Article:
Today we are going to explore and sketch at Arltunga an old abandoned mining town. Born out of a gold rush in 1887, Arltunga was officially Central Australia’s first town and once supported up to 400 people.
But on the way we stopped to photograph the ghost gum trees that the Aboriginal artist Albert Namatjira painted.
Born 115 years ago in Hermannsburg, Northern Territory, Albert (Elea) Namatjira remains one of Australia’s most famous artists, for his landscape paintings that celebrated the country through a unique lens of reds, ochres and purples. His story is a tragic one: the Western Arrarnta man became the first Aboriginal to be granted Australian citizenship in 1957. He was then exempted from laws that denied Indigenous Australians the right to vote, own property and drink alcohol, but was arrested for introducing liquor into his community – a charge which he denied. He was released from prison after two months but never recovered, and died of a heart attack in 1959, aged 57. (follow this link to see some of his inspiring paintings)
Copies of his paintings lined the walls of the dining room at Glen Helen and I found them so inspiring. This is Namitjira country and though we were not far from Hermannsburg it could not be squeezed into our full itinerary. A reason to come back for another visit…
We were now heading into true outback country on unsealed roads. The red dust swirls around us and I was pleased Sharon was driving when this huge road train appeared from the dust straight ahead of us.After an hours drive we arrive at Arltunga. I try to visualise how it would be in 1888 when a gold bearing quartz site was discovered. The trudge of 600 kilometres from Oodnadata, the nearest rail head, often on foot. The heat, the dust, possibly flies tormenting them, lack of water, only the thought of probable riches driving them on. Then to arrive here to nothing. All goods had to be brought in by camel. Drought was the norm and water is needed to work their claims and to survive. No water for washing the dust off after a hard day digging and hoping and praying the next shovel would produce the sparkle of gold. Despite these hardships by 1903 a township of approximately 300- 400 people had grown here. Living conditions were extremely rough, in a tent or a small bark hut. By 1918 mining activity had tailed off. leaving behind a ghost town. Owing to the harshness of the climate and the fact that local stone was used in the construction of buildings, the town is well-preserved and in 1975 Arltunga Historical Reserve was established and it became an interesting tourist destination.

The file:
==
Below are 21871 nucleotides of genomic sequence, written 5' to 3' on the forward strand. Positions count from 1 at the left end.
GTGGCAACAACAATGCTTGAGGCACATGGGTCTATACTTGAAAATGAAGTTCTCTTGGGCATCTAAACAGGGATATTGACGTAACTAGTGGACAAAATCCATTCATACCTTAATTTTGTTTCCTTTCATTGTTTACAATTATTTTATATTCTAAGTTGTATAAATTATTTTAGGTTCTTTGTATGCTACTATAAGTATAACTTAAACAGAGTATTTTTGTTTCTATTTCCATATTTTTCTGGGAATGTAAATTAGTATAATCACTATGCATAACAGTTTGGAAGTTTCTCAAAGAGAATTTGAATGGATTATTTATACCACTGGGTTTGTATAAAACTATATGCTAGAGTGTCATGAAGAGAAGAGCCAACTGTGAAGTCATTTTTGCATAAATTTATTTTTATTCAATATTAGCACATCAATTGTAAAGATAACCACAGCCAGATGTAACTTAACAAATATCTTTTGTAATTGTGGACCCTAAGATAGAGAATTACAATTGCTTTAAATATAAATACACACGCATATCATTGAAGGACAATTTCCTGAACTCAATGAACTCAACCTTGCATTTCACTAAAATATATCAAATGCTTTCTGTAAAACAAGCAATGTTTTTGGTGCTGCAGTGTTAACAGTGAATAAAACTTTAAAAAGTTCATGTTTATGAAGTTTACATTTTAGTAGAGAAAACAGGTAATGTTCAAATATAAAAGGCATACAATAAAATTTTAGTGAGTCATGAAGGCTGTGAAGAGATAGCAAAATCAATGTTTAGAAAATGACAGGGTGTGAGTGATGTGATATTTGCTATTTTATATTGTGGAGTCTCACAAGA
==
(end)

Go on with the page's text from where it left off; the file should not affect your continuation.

So here we are looking around and absorbing the atmosphere and again, with the help of Leonie Norton, our teacher and tutor and a very experienced water colour artist, to help and guide us, we try to capture the scenes around us. ( do go here to see her web site she is a very talented artist )
Sketching takes a lot of concentration and so the 3 hours we were there just flew by and I didn’t have time to fully explore the rest of the area. It would’ve been fascinating, but our priority was art, so I promise myself I will be back…
Getting back to Glen Helen by 4pm gives us time for another sketching session. As we sit outside our cabins watching the sun set.
This is the Glen Helen Homestead and along the veranda there are some interesting relics.
This dear old dog was wandering around hopefully eyeing up the food on people’s tables. But written on the rag around his neck was “don’t feed me, I’m on a diet” He was very tubby…
This was my final sketch of the day. Looking at it next to the photo I think I need a bit more definition in the rock face.
So ends another full and satisfying day. Tomorrow it is Ormiston Gorge and Sharon tells us to be prepared to be blown away… (to be continued)